Washington, D.C. – Two industry leaders were recently recognized for their outstanding volunteer work over two decades to ensure the U.S. specialty crop industry can maintain access to safe, cost-effective crop protection tools. The Minor Crop Farmer Alliance honored Phil Korson of Cherry Marketing Institute and Terry Humfeld of Cranberry Institute on Dec. 17, as both men retired from their respective positions at year’s end.
Humfeld and Korson were presented with keepsake chime clocks by MCFA Chair Jim
Cranney of California Citrus Quality Council, joined by MCFA Technical Committee CoChairs Mike Aerts of Florida Fruit & Vegetable Association and Gabrielle Ludwig of Almond Board of California.
“Active and engaged volunteers are the heart of MCFA. Phil and Terry have been reliable leaders who have always been willing to share the responsibilities of running the organization and helping to advance our goals in Washington, D.C. They have made a tremendous difference to this organization and will be greatly missed,“ said Cranney. “They set a high example for the rest of us to follow.”
Korson has been active in MCFA for 25 years, most recently serving for three years as the group’s chairman until his retirement from MCFA earlier this year. Humfeld has been active in MCFA for nine years, including serving as vice-chair.
“MCFA has been a key part of the specialty crop industry’s umbrella for a very long time, and one of the best organizations I have ever worked with,” said Korson. “As we continue to face crop production challenges, this organization is one of our only voices working to bring science and reason back to the dialogue.”
Humfeld urged MCFA members present to carry on the group’s charge, and noted the tremendous ROI that the organization brings to the entire specialty crop industry.
“This group has been one of the best investments our organization and our industry has ever made,” he said in thanks.
MCFA’s work proceeds on domestic, trade fronts
MCFA has advocated since 1991 for legislative and administrative policies that ensure that specialty crop growers will continue to have access to safe, effective crop protection tools.
MCFA also advocates for industry with the foreign governments and agencies that set policy regarding pesticide residues on foods those countries import.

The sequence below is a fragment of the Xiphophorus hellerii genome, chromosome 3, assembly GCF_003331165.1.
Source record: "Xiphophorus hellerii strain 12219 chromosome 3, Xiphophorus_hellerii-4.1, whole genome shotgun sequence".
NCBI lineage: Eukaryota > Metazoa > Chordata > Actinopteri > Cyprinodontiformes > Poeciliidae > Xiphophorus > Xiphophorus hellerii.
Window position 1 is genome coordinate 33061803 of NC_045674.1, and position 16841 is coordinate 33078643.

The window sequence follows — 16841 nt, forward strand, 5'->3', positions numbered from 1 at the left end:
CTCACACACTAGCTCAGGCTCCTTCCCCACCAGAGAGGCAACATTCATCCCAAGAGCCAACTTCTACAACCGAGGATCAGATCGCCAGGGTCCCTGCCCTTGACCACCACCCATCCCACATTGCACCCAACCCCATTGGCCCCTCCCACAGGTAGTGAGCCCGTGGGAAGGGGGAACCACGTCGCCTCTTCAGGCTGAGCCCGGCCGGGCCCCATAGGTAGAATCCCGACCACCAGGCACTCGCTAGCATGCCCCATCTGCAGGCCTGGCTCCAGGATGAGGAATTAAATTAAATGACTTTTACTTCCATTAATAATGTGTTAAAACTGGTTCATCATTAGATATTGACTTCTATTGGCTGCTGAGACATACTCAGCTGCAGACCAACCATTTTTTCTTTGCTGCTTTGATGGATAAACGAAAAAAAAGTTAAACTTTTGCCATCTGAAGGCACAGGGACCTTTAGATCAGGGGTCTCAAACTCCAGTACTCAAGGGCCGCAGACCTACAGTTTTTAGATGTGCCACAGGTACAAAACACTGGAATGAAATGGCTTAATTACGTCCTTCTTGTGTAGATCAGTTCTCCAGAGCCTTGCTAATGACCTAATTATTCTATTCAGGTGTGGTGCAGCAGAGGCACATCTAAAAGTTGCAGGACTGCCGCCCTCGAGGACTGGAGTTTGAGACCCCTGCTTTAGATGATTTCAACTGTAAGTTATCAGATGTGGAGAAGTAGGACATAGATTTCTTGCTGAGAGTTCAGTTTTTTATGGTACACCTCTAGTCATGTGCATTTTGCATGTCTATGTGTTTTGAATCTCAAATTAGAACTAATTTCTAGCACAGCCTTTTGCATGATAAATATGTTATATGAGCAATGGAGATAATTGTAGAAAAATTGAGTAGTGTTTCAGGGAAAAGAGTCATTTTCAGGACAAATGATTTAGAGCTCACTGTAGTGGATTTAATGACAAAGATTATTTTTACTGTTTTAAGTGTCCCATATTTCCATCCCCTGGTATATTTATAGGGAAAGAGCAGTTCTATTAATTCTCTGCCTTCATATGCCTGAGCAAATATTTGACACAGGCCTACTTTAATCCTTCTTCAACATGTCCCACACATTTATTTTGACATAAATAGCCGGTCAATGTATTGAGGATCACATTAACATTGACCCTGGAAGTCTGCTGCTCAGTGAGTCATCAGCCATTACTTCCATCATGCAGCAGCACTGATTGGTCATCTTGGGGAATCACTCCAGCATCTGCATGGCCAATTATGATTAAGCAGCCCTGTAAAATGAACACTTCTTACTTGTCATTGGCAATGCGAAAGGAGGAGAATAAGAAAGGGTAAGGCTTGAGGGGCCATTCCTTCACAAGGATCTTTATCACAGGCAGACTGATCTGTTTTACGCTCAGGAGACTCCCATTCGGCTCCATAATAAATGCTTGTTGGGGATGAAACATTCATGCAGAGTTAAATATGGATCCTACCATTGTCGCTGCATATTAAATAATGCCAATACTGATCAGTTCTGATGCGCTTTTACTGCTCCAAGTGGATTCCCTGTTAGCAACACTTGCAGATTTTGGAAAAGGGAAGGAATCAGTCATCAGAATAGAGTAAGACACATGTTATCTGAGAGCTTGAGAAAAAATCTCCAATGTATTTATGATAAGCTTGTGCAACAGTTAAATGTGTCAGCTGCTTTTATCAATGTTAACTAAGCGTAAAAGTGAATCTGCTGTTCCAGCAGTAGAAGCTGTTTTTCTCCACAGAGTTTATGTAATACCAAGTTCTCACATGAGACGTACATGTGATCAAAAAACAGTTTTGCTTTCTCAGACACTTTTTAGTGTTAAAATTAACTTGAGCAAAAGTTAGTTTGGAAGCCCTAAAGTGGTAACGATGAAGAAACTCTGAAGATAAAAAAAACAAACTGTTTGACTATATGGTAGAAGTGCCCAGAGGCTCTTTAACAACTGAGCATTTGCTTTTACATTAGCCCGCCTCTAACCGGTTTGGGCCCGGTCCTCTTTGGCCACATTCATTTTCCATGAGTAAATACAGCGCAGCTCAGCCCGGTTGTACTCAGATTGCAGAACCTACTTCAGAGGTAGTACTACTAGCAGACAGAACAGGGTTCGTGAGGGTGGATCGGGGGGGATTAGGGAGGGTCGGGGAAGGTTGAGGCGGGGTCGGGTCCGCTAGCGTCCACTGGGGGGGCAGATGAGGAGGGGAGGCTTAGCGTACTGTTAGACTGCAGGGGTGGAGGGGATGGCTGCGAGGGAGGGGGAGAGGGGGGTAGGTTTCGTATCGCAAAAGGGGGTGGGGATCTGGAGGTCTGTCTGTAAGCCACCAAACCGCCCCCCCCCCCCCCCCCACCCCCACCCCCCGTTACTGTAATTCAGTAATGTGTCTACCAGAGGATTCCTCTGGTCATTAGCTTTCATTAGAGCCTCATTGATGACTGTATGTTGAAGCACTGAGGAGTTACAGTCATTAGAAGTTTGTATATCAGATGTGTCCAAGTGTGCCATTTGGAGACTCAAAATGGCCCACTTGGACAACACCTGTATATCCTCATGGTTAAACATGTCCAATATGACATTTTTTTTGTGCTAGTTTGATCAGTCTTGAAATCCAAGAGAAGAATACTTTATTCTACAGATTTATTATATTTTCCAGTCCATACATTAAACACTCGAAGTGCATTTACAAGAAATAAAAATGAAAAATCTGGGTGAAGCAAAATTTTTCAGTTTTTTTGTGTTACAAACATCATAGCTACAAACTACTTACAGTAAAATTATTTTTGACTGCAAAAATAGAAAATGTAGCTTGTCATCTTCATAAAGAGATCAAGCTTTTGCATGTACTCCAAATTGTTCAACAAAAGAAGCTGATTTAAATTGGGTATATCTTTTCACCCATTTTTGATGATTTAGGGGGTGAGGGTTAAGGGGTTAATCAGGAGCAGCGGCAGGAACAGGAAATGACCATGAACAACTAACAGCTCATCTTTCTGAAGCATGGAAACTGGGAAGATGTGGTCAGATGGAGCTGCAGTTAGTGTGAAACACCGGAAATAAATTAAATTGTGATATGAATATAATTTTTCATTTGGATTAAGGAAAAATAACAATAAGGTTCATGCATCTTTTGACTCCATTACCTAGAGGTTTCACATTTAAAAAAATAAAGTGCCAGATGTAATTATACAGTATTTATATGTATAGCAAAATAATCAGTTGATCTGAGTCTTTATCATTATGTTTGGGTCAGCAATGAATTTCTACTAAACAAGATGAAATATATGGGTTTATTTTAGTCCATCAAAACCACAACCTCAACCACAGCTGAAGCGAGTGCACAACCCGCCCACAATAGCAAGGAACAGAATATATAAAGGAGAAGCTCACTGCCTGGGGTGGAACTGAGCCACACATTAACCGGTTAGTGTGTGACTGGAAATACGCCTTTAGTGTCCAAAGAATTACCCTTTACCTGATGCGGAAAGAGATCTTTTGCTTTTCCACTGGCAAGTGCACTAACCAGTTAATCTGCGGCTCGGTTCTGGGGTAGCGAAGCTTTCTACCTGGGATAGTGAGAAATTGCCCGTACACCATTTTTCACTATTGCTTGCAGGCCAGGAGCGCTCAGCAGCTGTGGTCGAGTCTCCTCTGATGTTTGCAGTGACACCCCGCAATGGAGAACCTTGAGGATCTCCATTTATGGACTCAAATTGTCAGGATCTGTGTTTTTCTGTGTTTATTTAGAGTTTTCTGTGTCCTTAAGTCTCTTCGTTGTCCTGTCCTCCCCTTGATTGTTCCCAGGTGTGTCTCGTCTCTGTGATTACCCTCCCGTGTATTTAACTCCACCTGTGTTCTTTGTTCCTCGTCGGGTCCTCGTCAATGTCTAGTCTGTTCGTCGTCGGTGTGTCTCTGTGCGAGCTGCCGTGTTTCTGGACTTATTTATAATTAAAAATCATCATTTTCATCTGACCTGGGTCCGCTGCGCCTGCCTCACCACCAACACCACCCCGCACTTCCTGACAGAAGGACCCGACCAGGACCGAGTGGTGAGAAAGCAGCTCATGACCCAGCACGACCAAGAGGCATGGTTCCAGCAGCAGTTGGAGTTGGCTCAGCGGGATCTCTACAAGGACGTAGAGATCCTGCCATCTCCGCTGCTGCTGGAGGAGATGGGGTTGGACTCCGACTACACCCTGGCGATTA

Currently, MCFA is working on several fronts that could seriously impact industry access to effective, affordable crop protection tools.
To help address the fraught Endangered Species Act (ESA) pesticide review process that is currently on a path to significantly curtail pesticide access, MCFA plans to host a workshop in spring 2020 for regulators and other stakeholders. That workshop will explore opportunities to use real-world pesticide use data from growers to develop more realistic rather than overly-conservative ESA-required risk assessments. MCFA has also provided numerous comments to regulators on the ESA pesticide review process.
On the international trade front, MCFA is working with U.S. trade officials and other allies to seek to counter the European Union’s (EU) path toward non-science pesticide policies. The EU plans to cancel registrations for numerous crop protection tools and the related thresholds for residues allowed on foods, which will damage U.S. trade.
MCFA’s International Committee hosted a forum Dec. 17 to coordinate related activities that was attended by federal trade officials including Deputy Assistant U.S. Trade
Representative for Agricultural Affairs Julia Doherty and USDA Foreign Agricultural Service staff, MCFA members from across the specialty crop community, and registrants.
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About Minor Crop Farmer Alliance
The Minor Crop Farmer Alliance was founded in 1991 to address legislative and administrative policies to ensure the continued availability of crop protection chemicals for minor use crops. Its members include fruit, vegetable, nut, ornamental plant and other specialty crop producer organizations from across the United States. To learn more, visit us online.